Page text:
In a historic agreement reached at the end of the Paris COP21 talks, the world has literally been saved from the brink of catastrophe. Across the world, negotiators are returning to their countries, waving a piece of paper which bears their names as well as others.
As the talks were getting started a couple of weeks ago, I wrote that the process was a pointless virtue-signalling farce. But even with my inherent cynicism, I could not have imagined that the negotiators could have come up with such a pretentious, meaningless, content-free document.
Here is some of the self-righteous virtue-signalling from the document itself:
Acknowledging that climate change is a common concern of humankind, Parties should, when taking action to address climate change, respect, promote and consider their respective obligations on human rights, the right to health, the rights of indigenous peoples, local communities, migrants, children, persons with disabilities and people in vulnerable situations and the right to development, as well as gender equality, empowerment of women and intergenerational equity,…
And in similar style, here are some of the responses from the heroes who helped make it happen:
“I believe this moment can be a turning point for the world” (Obama)
“I’ve never seen anything like it. #COP21 Jubilation, celebration, people hugging, weeping in hall. Real sense this is historic agreement.” (Fiona Harvey)
But despite all this, there is virtually nothing of any substance in the document at all – which presumably is why everyone is happy to agree to it. The words “invites” and “requests” appear frequently, attached to such vague statements as “Requests the Subsidiary Body for Scientific and Technological Advice to develop and recommend rules, modalities and procedures for the mechanism referred to in paragraph 38 above for consideration and adoption by the Conference of the Parties serving as the meeting of the Parties to the Paris Agreement at its first session;” which is reminiscent of The Party of the first part.
The content is the Canute-like declaration of keeping global temperature rise well below 2 degrees (Article 2), supported by the astoundingly vague Article 4, “Parties aim to reach global peaking of greenhouse gas emissions as soon as possible,…”. The only real commitments are to carry on producing INDCs every five years, and to report emissions regularly (Article 13).
There is the usual talk of developed countries giving money to developing ones (Article 9, more feel-good virtue-signalling), but this is very vague – the document “strongly urges” developed countries to increase support up to $100 billion/year, with no indication of how this is to be raised or distributed.
What is striking in the responses to the document is the agreement (consensus?) between the sceptics and the alarmists.
On the sceptic side, Paul Homewood has a good post A worthless piece of paper, pointing out that about the only real commitment made is to continue producing and monitoring INDCs. Similarly, Paul Driessen and Roger Bezdek at WUWT say that The ‘Binding’ Paris treaty is now just voluntary mush. Benny Peiser says that the deal is “fuzzy and essentially aspirational … woolly and non-committal”.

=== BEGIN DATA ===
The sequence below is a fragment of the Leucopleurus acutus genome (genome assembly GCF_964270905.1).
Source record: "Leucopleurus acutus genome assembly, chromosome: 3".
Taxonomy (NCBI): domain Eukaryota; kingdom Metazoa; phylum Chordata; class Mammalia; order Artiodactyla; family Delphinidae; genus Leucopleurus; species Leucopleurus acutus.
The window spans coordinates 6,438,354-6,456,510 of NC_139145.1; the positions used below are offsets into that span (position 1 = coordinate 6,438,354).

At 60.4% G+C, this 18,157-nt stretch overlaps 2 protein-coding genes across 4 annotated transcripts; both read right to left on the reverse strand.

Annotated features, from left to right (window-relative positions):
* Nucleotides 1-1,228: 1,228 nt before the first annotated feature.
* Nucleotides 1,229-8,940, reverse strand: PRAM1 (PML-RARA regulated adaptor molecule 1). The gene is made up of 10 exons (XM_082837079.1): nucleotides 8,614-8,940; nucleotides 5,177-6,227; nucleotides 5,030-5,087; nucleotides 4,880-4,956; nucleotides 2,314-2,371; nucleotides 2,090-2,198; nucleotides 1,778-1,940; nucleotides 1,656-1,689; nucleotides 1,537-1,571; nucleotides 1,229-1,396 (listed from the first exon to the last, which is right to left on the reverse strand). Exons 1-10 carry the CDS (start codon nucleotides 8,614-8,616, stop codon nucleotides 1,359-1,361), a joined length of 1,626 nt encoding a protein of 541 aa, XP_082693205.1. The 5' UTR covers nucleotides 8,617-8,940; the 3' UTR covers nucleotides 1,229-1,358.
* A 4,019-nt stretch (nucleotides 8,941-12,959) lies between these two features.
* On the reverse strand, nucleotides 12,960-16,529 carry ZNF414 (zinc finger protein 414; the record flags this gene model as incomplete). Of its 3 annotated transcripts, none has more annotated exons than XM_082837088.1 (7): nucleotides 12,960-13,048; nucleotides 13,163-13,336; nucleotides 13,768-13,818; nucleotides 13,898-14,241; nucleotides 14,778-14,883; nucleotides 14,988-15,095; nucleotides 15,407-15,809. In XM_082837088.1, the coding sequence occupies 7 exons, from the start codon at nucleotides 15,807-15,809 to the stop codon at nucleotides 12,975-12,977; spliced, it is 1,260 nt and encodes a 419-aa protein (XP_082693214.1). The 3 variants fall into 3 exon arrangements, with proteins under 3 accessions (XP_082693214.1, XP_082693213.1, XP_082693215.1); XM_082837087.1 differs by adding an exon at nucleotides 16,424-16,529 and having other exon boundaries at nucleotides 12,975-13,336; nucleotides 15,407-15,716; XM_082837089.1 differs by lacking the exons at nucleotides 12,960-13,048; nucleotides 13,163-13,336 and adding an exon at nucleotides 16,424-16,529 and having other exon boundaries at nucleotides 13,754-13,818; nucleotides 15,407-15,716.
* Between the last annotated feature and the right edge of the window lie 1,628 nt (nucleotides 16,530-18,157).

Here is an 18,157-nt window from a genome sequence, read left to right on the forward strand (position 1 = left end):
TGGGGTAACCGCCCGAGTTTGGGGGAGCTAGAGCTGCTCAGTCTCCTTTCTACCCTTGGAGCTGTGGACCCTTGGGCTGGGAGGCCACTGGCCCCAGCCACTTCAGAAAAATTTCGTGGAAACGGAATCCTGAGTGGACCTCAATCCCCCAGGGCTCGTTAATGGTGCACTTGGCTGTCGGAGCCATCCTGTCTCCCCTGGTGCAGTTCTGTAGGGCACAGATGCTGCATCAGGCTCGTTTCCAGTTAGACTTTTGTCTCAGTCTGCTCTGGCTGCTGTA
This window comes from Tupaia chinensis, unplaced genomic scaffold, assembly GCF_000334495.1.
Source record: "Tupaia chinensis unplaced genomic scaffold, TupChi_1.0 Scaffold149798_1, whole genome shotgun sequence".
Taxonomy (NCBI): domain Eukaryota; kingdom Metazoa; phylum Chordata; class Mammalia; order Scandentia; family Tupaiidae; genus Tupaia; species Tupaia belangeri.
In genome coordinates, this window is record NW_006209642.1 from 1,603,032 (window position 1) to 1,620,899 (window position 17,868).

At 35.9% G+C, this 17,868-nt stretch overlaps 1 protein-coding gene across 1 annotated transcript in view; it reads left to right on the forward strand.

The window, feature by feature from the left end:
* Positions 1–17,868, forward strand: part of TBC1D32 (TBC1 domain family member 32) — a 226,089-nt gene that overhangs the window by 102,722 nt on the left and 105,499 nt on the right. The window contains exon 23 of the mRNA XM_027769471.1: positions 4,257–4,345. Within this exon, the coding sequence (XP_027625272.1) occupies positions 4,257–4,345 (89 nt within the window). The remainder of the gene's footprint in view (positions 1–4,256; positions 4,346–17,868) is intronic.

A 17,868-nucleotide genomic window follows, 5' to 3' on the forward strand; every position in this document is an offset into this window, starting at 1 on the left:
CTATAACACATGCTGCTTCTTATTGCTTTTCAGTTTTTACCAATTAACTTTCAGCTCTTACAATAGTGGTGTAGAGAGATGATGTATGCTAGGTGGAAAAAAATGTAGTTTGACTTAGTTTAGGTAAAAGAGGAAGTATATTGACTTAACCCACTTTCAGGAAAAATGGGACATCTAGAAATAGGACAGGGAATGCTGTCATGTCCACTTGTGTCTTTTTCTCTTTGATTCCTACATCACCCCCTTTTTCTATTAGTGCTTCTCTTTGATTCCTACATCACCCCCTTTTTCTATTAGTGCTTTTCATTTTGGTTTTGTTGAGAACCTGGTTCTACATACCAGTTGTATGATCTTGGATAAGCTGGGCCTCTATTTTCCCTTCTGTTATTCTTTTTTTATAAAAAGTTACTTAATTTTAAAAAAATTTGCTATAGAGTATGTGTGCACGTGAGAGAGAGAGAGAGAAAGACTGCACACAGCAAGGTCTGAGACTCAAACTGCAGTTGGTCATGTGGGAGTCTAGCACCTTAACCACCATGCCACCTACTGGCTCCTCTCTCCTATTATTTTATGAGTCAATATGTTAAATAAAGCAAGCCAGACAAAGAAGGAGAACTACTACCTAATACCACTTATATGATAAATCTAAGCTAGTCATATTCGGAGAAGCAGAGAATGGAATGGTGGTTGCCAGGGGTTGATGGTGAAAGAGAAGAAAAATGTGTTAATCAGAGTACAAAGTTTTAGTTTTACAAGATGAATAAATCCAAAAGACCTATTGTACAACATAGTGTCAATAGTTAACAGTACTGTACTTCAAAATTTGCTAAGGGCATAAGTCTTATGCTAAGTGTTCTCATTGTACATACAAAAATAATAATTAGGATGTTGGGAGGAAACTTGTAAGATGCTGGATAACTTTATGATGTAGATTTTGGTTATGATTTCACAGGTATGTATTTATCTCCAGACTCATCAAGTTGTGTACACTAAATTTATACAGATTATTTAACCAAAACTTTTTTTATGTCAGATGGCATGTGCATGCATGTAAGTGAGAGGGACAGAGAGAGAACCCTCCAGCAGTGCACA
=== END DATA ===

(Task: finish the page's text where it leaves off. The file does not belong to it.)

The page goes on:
On the other side of the fence, James Hansen, the climate scientist and political activist who played a key role in creating the climate scare in the late 1980s, described the talks as a fraud – slightly stronger than the other f word, farce, that I chose. George Monbiot speaks of “squalid retrenchments” in the Guardian, and on twitter says “Long on self-congratulation, short on action. The #COP21 outcome is a cop-out” and “I’m sorry to disappoint you, but the Paris deal is bullshit”. Kevin Anderson, very much part of the activist wing of climate science, gives the Paris agreement 4/10 for content. The New York Times reports climate scientists saying that the deal is “far too weak”.
The attitude of thoughtful people in the middle of the debate, who are neither alarmists nor sceptics, is similar. Richard Tol says “Wow. They actually seem to reach an agreement. Mind you, the agreement is that countries should do what they want.” And “In Paris, there is an agreement that countries can emit greenhouse gases as they wish.” While Roger Pielke, also on twitter, says “#COP21 reflects what may be the biggest gap in history between feel-good rhetoric and unforgiving mathematical implications of policy goals”. Mike Hulme says that the euphoria needs qualifying, that we shouldn’t mistake INDCs for actual emissions reductions, and that the Paris Agreement offers two sleights-of-hand – an appearance of reducing risk without actually doing anything, and putting long-term carbon reduction ahead of pressing issues of welfare.
In summary, now that the post-party hangover is wearing off, it’s clear that although the climate bandwagon will continue to grow (as pointed out in the previous post) very little will change as far as the real world of politics or the earth’s climate is concerned. And except for a few cheerleaders, most observers from across the climate spectrum seem distinctly unimpressed by the COP21 agreement.
Lubos Motl has an excellent post where as well as taking to pieces the bogus pseudoscience on which the agreement is based, highlights its “totally worthless verbosity”.
Judith Curry gives more links and her own view – nearly all countries will promote their own economic interests.
Donna Laframboise talks of how the agreement is full of hot air and symbolism, and could make the poor poorer.
Paris was a failure in the Guardian.